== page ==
12 July 2012

Review: The Hunter

(Dir: Daniel Nettheim, 2011)

If you look at Willem Dafoe’s filmography it makes for pretty fascinating reading. For every Antichrist, Wild At Heart and eXistenZ, there’s a Spider-Man, Speed 2: Cruise Control and Body of Evidence. His is a career that has encompassed a wide range of films; small, award-worthy, weird, big-budget and dross. But it also means he’s starred in more interesting films than you probably realise or even remember, and has worked with an impressive array of directors. He’s a fantastic character actor who rarely gets to play the lead, which is one reason why The Hunter seemed an exciting prospect.

Based on a novel by Julia Leigh (who also wrote and directed last year’s slightly strange Sleeping Beauty), the titular hunter, played by Dafoe, is a man for hire whose specific skills are requested by the oblique Red Leaf corporation. They send him to Tasmania to find, kill and extract certain parts of the supposedly extinct Tasmanian Tiger, which local rumours have suggested may still exist. His cover story of university research leaves him based in a house with Lucy (Frances O’Connor) and her two kids, who seem lost without their husband/father who vanished in the wilderness months earlier, whilst the local community, including Sam Neill’s Jack, resent outsiders and the ecological activists trying to put a stop to their livelihood as loggers.

What was most unexpected is that The Hunter pulls a few different threads into the story. I was expecting the film to purely focus on tracking and stalking of prey in the wilds, with a wordlessness akin to Jerzy Skolimowski’s Essential Killing. This would’ve been the easy way to go and at first it seems like this will be so, except the film spends more time on the couple of days in-between each of the hunter's twelve-day hunting cycles, and the interactions and relationships that take place here. That’s not to say we don’t see plenty of the isolated methodological monotony of looking for something that might not exist, but by gently involving Lucy and in particular her kids when he returns to regroup, it brings a level of humanity to a potentially cold story.

Then there’s the ecological aspect. Although the film calls for the lead to hunt a creature that may have already traversed the line of extinction, there doesn't seem to be much judgement on this, and we also see a balanced side to the logging aspect of the story. The environmental protestors have a sound argument and portray a certain amount of idealism, but for this community what else is there for its residents if the logging stops? There is no other work, so what are they supposed to do?  It’s easy to sympathise with both sides, making the natural hostility when this new outsider enters understandable. Where his cover story forces him to be detrimentally labelled a “greenie” by the locals, ironically they may have actually shown him some respect if he could’ve told them why he was really there. Inevitably this forces him onto a specific side.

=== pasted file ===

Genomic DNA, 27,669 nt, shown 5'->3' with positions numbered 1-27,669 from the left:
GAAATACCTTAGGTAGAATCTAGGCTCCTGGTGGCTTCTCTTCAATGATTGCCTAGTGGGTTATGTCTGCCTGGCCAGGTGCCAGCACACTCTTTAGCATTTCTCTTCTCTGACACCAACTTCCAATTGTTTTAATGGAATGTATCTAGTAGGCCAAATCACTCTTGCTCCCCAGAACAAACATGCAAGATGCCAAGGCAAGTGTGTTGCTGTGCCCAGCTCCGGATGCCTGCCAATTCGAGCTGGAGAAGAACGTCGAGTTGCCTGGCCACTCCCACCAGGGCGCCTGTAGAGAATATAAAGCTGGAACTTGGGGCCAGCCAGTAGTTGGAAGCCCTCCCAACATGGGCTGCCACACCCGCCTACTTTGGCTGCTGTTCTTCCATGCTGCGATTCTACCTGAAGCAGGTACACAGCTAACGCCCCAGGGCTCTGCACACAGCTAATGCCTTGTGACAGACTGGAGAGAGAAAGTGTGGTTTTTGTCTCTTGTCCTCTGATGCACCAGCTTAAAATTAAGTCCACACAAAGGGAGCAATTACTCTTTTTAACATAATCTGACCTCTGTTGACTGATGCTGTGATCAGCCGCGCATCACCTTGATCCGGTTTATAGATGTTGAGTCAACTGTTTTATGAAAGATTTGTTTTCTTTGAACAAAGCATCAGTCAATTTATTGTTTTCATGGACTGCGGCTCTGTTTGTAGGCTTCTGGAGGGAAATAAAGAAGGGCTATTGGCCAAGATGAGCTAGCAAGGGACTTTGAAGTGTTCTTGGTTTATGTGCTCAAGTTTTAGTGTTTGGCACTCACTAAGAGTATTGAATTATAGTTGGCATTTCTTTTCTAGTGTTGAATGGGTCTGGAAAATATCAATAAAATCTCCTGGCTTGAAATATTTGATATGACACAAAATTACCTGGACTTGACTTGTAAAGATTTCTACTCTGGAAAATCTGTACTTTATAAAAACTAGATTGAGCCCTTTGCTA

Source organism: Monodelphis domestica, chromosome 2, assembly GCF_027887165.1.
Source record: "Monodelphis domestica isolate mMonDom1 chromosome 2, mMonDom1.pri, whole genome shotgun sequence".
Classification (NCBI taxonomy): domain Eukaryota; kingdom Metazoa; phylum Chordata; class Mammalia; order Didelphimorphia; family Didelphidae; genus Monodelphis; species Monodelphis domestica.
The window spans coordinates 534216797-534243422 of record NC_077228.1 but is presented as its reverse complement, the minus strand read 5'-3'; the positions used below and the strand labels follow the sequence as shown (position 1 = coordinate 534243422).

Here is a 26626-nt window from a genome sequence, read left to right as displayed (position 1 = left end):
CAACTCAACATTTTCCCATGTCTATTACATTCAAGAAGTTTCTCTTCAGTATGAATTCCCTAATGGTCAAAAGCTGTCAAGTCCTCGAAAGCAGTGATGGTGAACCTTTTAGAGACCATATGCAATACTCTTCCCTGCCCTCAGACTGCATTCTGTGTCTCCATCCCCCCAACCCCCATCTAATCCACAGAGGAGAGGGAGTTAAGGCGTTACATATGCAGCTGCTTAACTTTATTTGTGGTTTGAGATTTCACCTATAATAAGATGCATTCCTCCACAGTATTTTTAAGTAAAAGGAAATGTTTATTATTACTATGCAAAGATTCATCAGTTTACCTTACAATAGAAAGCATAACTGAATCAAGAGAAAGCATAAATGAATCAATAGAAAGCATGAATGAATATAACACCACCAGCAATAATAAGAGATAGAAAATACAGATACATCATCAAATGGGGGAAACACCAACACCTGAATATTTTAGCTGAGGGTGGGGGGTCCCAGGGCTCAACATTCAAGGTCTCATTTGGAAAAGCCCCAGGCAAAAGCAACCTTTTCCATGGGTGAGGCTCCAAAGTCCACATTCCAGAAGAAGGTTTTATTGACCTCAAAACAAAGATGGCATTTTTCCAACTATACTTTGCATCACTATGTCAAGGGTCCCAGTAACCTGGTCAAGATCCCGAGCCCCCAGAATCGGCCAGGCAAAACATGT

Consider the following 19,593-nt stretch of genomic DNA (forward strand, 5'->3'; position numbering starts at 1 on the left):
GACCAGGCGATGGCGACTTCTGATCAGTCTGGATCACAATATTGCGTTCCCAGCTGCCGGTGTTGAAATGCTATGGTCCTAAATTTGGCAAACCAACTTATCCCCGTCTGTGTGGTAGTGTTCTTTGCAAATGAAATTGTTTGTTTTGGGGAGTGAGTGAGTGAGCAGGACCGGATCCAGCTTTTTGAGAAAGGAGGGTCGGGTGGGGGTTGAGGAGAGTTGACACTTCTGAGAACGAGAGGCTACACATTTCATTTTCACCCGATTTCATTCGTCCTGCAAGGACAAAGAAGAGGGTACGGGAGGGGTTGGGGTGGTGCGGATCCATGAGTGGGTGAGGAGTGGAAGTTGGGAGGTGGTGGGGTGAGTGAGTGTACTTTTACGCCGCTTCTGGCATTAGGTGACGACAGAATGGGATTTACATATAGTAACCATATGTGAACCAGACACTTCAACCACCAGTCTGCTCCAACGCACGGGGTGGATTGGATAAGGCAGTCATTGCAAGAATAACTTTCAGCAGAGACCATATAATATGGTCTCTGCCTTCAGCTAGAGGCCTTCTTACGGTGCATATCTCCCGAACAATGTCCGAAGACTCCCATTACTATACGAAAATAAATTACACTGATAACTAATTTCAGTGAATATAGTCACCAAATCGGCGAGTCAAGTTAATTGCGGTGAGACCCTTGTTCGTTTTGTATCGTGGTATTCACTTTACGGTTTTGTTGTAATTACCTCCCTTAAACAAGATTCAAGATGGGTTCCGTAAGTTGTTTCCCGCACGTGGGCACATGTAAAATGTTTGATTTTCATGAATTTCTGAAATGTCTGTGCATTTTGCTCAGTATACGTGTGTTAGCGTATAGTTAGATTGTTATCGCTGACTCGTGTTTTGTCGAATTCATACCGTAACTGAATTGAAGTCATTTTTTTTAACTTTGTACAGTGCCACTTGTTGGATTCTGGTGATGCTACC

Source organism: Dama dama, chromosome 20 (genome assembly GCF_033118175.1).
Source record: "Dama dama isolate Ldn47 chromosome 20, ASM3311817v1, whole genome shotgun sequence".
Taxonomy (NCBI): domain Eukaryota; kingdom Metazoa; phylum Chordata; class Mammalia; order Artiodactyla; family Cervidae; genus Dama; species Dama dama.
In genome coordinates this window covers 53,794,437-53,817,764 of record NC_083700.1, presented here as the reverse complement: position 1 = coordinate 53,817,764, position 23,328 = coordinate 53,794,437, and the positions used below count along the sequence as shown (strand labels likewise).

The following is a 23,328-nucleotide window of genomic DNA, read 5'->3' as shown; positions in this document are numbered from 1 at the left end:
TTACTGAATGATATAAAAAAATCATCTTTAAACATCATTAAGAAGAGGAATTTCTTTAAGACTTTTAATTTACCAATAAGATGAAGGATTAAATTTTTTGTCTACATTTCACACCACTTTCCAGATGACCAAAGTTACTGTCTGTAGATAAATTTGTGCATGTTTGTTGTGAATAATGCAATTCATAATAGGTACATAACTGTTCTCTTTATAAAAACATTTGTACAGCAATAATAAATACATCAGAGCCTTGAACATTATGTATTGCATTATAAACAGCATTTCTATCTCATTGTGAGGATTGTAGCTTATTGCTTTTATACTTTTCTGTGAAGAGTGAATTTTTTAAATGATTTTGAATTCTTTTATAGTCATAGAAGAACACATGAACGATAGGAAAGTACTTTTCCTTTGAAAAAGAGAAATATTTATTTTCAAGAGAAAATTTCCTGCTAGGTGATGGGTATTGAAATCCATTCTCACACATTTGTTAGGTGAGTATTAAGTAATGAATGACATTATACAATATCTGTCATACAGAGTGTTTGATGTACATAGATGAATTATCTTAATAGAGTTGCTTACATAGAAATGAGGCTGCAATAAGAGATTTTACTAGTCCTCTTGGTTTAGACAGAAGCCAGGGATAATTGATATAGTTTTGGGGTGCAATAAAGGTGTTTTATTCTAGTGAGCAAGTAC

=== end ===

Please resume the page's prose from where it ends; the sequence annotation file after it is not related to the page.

Dafoe is excellent. He starts out as a man who has his own clearly defined rules and routines and a slightly mechanical nature, but it doesn’t take much to crack this veneer. No back story is given, but we don’t need one. We just see a man who has distanced and hidden himself from humanity, slowly being pulled back towards it, for better or worse. He’s thoroughly engaging. The rest of the cast do a decent job and there is something charming about the two kids, fortunately in a way that avoids any standard Hollywood-ised schmaltz. 

I have to say I was pretty impressed by The Hunter. It certainly helped that it didn’t go down the more conventional route that I expected for a film of this nature, but it’s a well balanced story and solidly directed. The setting / location worked strongly in its favour too, offering something lusher than we’re used to seeing when it comes to Australian-set films, and there was definitely a sense of isolation in this little microcosm. The location also allowed for decent cinematography and beautiful shots of the stunning scenery. But at the end of the day it’s Dafoe’s fantastic performance that anchors the film, giving a quietly believable depth and humanity to a potentially cold and unlikeable character. Why we don’t see Dafoe in more lead roles I don’t know.

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